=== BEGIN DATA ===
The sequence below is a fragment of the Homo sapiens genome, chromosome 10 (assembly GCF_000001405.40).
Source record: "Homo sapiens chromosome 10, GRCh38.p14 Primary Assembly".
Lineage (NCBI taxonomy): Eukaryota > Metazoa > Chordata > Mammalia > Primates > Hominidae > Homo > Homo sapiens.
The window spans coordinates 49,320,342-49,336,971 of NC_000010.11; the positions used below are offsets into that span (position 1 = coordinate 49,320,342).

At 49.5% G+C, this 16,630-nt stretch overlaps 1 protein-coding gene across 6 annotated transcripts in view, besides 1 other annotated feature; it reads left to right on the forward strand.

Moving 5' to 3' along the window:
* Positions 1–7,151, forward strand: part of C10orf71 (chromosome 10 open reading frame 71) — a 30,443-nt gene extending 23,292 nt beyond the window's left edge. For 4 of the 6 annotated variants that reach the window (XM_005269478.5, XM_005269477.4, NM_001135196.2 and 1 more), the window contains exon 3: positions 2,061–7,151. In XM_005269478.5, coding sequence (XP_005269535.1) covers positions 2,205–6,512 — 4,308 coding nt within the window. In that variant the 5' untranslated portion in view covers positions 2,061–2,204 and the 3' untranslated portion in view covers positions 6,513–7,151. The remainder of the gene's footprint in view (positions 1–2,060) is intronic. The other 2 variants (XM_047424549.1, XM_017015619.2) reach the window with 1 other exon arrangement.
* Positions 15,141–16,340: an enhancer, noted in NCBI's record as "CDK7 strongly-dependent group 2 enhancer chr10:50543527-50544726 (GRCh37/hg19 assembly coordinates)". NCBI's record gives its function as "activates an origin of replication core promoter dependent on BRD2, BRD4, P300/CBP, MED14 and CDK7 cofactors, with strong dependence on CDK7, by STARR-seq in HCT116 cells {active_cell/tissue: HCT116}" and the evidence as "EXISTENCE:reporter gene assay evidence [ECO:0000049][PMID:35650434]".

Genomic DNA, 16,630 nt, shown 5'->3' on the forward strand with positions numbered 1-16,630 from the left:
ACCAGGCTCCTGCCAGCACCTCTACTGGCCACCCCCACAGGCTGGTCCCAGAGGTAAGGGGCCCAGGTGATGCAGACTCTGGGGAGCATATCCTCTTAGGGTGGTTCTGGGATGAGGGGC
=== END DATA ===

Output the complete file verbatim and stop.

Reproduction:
The sequence below is a fragment of the Homo sapiens genome, chromosome 10 (assembly GCF_000001405.40).
Source record: "Homo sapiens chromosome 10, GRCh38.p14 Primary Assembly".
Lineage (NCBI taxonomy): Eukaryota > Metazoa > Chordata > Mammalia > Primates > Hominidae > Homo > Homo sapiens.
The window spans coordinates 49,320,342-49,336,971 of NC_000010.11; the positions used below are offsets into that span (position 1 = coordinate 49,320,342).

At 49.5% G+C, this 16,630-nt stretch overlaps 1 protein-coding gene across 6 annotated transcripts in view, besides 1 other annotated feature; it reads left to right on the forward strand.

Moving 5' to 3' along the window:
* Positions 1–7,151, forward strand: part of C10orf71 (chromosome 10 open reading frame 71) — a 30,443-nt gene extending 23,292 nt beyond the window's left edge. For 4 of the 6 annotated variants that reach the window (XM_005269478.5, XM_005269477.4, NM_001135196.2 and 1 more), the window contains exon 3: positions 2,061–7,151. In XM_005269478.5, coding sequence (XP_005269535.1) covers positions 2,205–6,512 — 4,308 coding nt within the window. In that variant the 5' untranslated portion in view covers positions 2,061–2,204 and the 3' untranslated portion in view covers positions 6,513–7,151. The remainder of the gene's footprint in view (positions 1–2,060) is intronic. The other 2 variants (XM_047424549.1, XM_017015619.2) reach the window with 1 other exon arrangement.
* Positions 15,141–16,340: an enhancer, noted in NCBI's record as "CDK7 strongly-dependent group 2 enhancer chr10:50543527-50544726 (GRCh37/hg19 assembly coordinates)". NCBI's record gives its function as "activates an origin of replication core promoter dependent on BRD2, BRD4, P300/CBP, MED14 and CDK7 cofactors, with strong dependence on CDK7, by STARR-seq in HCT116 cells {active_cell/tissue: HCT116}" and the evidence as "EXISTENCE:reporter gene assay evidence [ECO:0000049][PMID:35650434]".

Genomic DNA, 16,630 nt, shown 5'->3' on the forward strand with positions numbered 1-16,630 from the left:
ACCAGGCTCCTGCCAGCACCTCTACTGGCCACCCCCACAGGCTGGTCCCAGAGGTAAGGGGCCCAGGTGATGCAGACTCTGGGGAGCATATCCTCTTAGGGTGGTTCTGGGATGAGGGGC